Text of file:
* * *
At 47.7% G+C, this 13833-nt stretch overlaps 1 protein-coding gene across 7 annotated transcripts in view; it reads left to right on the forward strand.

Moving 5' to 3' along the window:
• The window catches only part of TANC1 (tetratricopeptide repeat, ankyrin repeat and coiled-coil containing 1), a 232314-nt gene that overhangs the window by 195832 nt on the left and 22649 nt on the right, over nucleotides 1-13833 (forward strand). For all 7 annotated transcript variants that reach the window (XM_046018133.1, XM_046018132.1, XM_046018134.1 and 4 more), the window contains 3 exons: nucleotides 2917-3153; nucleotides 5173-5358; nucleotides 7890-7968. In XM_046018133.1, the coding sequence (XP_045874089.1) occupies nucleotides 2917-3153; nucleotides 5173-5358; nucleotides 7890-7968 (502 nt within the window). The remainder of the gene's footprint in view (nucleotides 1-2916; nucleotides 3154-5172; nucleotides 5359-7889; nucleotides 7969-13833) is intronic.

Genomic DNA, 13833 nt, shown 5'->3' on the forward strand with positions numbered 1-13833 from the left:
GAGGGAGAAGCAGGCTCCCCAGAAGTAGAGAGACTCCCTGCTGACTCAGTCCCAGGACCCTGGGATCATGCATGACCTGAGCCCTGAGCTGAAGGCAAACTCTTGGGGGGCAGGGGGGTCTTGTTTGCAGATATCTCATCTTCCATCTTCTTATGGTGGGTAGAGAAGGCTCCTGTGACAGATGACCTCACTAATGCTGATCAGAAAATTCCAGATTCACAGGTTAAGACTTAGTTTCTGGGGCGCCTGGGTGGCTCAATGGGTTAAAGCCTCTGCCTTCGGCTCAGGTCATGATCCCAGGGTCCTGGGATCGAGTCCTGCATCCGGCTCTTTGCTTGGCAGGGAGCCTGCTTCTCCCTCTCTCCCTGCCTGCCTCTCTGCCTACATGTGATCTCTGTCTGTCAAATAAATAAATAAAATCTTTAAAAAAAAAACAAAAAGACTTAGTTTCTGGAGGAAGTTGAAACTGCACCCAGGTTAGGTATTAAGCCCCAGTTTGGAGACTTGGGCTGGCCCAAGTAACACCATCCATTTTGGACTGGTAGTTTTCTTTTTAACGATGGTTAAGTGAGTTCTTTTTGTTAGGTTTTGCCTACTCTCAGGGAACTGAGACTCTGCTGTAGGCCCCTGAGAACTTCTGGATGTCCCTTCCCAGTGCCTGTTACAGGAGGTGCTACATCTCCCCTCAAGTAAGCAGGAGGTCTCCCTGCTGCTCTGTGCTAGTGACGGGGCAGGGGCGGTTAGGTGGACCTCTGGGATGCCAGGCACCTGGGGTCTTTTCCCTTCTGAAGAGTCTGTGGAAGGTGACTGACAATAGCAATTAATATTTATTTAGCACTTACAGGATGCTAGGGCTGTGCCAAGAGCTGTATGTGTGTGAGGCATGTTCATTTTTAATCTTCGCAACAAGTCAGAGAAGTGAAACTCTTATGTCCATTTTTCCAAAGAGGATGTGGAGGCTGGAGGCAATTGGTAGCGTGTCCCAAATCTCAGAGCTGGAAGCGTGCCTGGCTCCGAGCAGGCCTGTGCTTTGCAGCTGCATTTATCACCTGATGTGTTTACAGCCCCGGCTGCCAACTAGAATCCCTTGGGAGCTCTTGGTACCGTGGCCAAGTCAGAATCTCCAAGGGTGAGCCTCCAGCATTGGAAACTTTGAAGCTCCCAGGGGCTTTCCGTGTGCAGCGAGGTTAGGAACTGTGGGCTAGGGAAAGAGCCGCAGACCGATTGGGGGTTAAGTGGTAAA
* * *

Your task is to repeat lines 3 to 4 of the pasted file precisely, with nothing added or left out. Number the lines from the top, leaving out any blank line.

• The window catches only part of TANC1 (tetratricopeptide repeat, ankyrin repeat and coiled-coil containing 1), a 232314-nt gene that overhangs the window by 195832 nt on the left and 22649 nt on the right, over nucleotides 1-13833 (forward strand). For all 7 annotated transcript variants that reach the window (XM_046018133.1, XM_046018132.1, XM_046018134.1 and 4 more), the window contains 3 exons: nucleotides 2917-3153; nucleotides 5173-5358; nucleotides 7890-7968. In XM_046018133.1, the coding sequence (XP_045874089.1) occupies nucleotides 2917-3153; nucleotides 5173-5358; nucleotides 7890-7968 (502 nt within the window). The remainder of the gene's footprint in view (nucleotides 1-2916; nucleotides 3154-5172; nucleotides 5359-7889; nucleotides 7969-13833) is intronic.

Genomic DNA, 13833 nt, shown 5'->3' on the forward strand with positions numbered 1-13833 from the left: